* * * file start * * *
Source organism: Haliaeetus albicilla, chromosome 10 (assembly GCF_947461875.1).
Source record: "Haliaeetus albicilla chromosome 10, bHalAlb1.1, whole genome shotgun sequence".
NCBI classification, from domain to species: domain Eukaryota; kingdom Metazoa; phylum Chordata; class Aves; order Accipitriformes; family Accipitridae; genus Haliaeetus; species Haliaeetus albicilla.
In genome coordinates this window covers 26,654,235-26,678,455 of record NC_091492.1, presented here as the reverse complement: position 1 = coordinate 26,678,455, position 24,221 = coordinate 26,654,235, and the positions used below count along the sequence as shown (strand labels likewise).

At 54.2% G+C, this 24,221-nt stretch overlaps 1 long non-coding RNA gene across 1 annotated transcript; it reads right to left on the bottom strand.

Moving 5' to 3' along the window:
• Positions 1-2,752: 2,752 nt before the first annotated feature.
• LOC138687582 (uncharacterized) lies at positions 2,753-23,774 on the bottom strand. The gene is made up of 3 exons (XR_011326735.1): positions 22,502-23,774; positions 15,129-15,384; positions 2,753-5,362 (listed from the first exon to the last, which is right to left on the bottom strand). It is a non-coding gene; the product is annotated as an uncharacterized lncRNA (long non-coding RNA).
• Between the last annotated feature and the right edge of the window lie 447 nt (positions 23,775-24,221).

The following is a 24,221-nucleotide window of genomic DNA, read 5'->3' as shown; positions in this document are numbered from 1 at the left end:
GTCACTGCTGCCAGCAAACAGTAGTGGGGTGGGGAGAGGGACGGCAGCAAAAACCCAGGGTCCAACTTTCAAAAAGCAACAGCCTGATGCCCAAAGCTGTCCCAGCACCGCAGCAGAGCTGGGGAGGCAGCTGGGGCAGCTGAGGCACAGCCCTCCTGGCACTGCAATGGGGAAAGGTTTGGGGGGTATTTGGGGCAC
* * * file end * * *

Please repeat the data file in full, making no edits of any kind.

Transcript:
Source organism: Haliaeetus albicilla, chromosome 10 (assembly GCF_947461875.1).
Source record: "Haliaeetus albicilla chromosome 10, bHalAlb1.1, whole genome shotgun sequence".
NCBI classification, from domain to species: domain Eukaryota; kingdom Metazoa; phylum Chordata; class Aves; order Accipitriformes; family Accipitridae; genus Haliaeetus; species Haliaeetus albicilla.
In genome coordinates this window covers 26,654,235-26,678,455 of record NC_091492.1, presented here as the reverse complement: position 1 = coordinate 26,678,455, position 24,221 = coordinate 26,654,235, and the positions used below count along the sequence as shown (strand labels likewise).

At 54.2% G+C, this 24,221-nt stretch overlaps 1 long non-coding RNA gene across 1 annotated transcript; it reads right to left on the bottom strand.

Moving 5' to 3' along the window:
• Positions 1-2,752: 2,752 nt before the first annotated feature.
• LOC138687582 (uncharacterized) lies at positions 2,753-23,774 on the bottom strand. The gene is made up of 3 exons (XR_011326735.1): positions 22,502-23,774; positions 15,129-15,384; positions 2,753-5,362 (listed from the first exon to the last, which is right to left on the bottom strand). It is a non-coding gene; the product is annotated as an uncharacterized lncRNA (long non-coding RNA).
• Between the last annotated feature and the right edge of the window lie 447 nt (positions 23,775-24,221).

The following is a 24,221-nucleotide window of genomic DNA, read 5'->3' as shown; positions in this document are numbered from 1 at the left end:
GTCACTGCTGCCAGCAAACAGTAGTGGGGTGGGGAGAGGGACGGCAGCAAAAACCCAGGGTCCAACTTTCAAAAAGCAACAGCCTGATGCCCAAAGCTGTCCCAGCACCGCAGCAGAGCTGGGGAGGCAGCTGGGGCAGCTGAGGCACAGCCCTCCTGGCACTGCAATGGGGAAAGGTTTGGGGGGTATTTGGGGCAC